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From Bojan Smojver <bo...@rexursive.com>
Subject Re: [PATCH]: improved error reporting for apr_dbd_mysql.c (and question)
Date Fri, 19 May 2006 03:27:12 GMT
Quoting Alex Dubov <oakad@yahoo.com>:

> So, to do anything
> useful you must do something like:
> if(apr_dbd_pvselect(...)) {
>   err_code = apr_dbd_error();
>   ... backend specific stuff for err_code
> }
> Now, explain me how it is different from my way:
> if((err_code = apr_dbd_pvselect(...)) {
>   ... backend specific stuff for err_code
> }

You are returning a backend specific error code from an APU call.  
Current code apr_dbd_error() returns a description of the error -  
something that isn't likely to be used in any error processing (too  
ambiguous) - it is there as a human readable string that will most  
likely end up in the log.

We should be returning APR (or APU) error codes in all functions, so  
that the caller can verify what happened regardless of the underlying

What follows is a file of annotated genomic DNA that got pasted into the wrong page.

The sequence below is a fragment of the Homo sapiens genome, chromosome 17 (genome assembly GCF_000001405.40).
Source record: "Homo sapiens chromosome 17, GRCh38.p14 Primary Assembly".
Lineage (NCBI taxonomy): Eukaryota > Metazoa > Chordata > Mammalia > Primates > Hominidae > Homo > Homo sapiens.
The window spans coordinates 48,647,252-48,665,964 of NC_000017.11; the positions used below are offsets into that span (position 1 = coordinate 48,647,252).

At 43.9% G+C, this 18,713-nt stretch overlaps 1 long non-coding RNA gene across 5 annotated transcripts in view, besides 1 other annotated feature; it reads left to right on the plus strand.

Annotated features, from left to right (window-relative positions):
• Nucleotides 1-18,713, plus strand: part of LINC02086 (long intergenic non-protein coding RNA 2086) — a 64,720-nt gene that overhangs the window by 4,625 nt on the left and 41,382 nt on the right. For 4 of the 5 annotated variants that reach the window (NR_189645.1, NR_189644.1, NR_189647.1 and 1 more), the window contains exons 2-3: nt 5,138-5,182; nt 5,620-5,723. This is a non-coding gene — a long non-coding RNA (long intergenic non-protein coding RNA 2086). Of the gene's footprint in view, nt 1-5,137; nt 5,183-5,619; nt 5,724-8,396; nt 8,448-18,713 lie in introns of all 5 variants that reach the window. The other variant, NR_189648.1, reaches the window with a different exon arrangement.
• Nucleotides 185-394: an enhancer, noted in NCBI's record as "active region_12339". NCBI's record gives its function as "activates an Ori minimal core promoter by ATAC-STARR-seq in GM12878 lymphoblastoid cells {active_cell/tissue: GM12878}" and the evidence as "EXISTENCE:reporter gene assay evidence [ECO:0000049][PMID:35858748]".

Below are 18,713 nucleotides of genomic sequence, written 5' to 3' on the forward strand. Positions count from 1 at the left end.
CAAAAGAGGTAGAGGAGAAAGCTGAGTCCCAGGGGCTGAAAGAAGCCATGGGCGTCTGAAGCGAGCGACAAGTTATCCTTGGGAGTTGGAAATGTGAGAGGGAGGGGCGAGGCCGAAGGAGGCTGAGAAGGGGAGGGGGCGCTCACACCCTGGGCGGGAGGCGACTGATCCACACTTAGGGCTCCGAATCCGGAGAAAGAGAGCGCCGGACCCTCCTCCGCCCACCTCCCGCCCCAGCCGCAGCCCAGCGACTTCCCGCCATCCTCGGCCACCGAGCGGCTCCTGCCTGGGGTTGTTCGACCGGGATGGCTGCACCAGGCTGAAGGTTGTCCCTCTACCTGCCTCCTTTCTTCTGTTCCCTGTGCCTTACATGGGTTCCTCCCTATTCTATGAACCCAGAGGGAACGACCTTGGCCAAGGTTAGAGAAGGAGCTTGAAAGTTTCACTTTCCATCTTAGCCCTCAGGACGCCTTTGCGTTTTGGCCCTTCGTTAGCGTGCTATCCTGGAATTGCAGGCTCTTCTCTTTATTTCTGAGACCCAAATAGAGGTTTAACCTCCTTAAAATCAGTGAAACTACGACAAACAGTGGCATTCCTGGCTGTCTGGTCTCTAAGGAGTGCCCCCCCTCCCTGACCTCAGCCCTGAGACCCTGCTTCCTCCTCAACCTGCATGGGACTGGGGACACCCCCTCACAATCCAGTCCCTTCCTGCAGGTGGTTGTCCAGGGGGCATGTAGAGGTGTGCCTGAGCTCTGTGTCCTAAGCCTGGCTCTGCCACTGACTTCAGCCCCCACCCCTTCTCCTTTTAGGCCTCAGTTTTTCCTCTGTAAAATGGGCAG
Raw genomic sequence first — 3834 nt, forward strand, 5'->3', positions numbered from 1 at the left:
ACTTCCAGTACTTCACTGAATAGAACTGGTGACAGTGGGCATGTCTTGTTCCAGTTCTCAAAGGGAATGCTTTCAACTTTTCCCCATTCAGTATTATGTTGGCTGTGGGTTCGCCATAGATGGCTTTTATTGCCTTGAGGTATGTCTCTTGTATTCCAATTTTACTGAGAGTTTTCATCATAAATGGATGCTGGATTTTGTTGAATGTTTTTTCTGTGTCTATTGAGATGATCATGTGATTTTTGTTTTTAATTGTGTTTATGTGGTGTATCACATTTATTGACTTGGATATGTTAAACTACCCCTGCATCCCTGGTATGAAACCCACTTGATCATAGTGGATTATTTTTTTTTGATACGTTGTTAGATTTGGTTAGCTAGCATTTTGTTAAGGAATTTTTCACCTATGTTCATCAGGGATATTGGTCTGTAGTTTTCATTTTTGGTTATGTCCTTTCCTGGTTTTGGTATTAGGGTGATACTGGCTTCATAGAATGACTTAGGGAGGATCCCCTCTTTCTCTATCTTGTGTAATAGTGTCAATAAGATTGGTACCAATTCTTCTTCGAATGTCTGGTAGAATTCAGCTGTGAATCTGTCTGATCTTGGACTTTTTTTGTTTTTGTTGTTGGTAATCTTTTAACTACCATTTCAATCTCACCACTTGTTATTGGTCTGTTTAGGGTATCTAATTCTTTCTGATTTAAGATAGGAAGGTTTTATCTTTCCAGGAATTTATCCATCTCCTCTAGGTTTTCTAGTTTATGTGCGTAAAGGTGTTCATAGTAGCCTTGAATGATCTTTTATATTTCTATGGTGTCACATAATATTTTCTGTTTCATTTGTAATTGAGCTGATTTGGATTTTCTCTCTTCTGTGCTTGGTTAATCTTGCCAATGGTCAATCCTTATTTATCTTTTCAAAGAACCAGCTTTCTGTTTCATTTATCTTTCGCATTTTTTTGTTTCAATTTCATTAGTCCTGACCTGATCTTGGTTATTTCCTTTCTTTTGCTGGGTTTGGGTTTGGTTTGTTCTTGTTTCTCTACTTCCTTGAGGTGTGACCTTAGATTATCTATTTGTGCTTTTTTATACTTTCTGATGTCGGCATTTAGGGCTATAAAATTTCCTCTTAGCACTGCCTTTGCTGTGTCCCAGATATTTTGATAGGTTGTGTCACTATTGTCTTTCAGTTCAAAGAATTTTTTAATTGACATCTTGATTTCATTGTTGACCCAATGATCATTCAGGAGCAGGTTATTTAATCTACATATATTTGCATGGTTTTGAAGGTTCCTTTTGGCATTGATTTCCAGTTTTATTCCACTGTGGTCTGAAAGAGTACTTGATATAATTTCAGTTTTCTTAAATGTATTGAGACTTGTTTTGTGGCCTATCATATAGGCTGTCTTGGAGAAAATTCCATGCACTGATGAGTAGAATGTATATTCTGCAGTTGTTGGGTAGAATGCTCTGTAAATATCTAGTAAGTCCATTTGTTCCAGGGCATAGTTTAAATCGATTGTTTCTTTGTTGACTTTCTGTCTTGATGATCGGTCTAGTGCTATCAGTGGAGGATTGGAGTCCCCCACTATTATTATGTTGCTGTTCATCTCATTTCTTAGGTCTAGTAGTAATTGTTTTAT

database. That's why the situation is suboptimal - we don't have these  
codes and we sure aren't returning them consistently.

An APU DBD API user may not even include any of the database specific  
headers in the code to figure out what they mean. Actually, the caller  
should not be required to do so - the layer should be database neutral  
as much as possible. If the caller is using a specific database for  
all work (and is sure of the presence of relevant headers etc.), the  
caller should get a native handle and fetch underlying specific errors  
from there, then process them accordigly. Or possibly even wrap up the  
APU DBD calls + fine grained native error handling into another set of  

However, returning such backend error codes from DBD directly is going  
to result in what we have now - inconsistent behaviour across drivers.

> 2. The problem with mysqld: say you access some db
> linked page for first time - apr-dbd opens connection
> to mysqld and all work fine. Say, 8 hours passed and
> nobody touched any db linked page on the server
> (development server after night). Mysqld already
> dropped the connection, yet apr-dbd thinks that
> connection still exists and fails with stupid error
> until the apache is restarted.

OK, get it. Have you tried using apr_dbd_check_conn() to figure out  
the status of the connection before going forward with queries? With  
MySQL driver, this should call mysql_ping(), which reopens the  
connection to the server.


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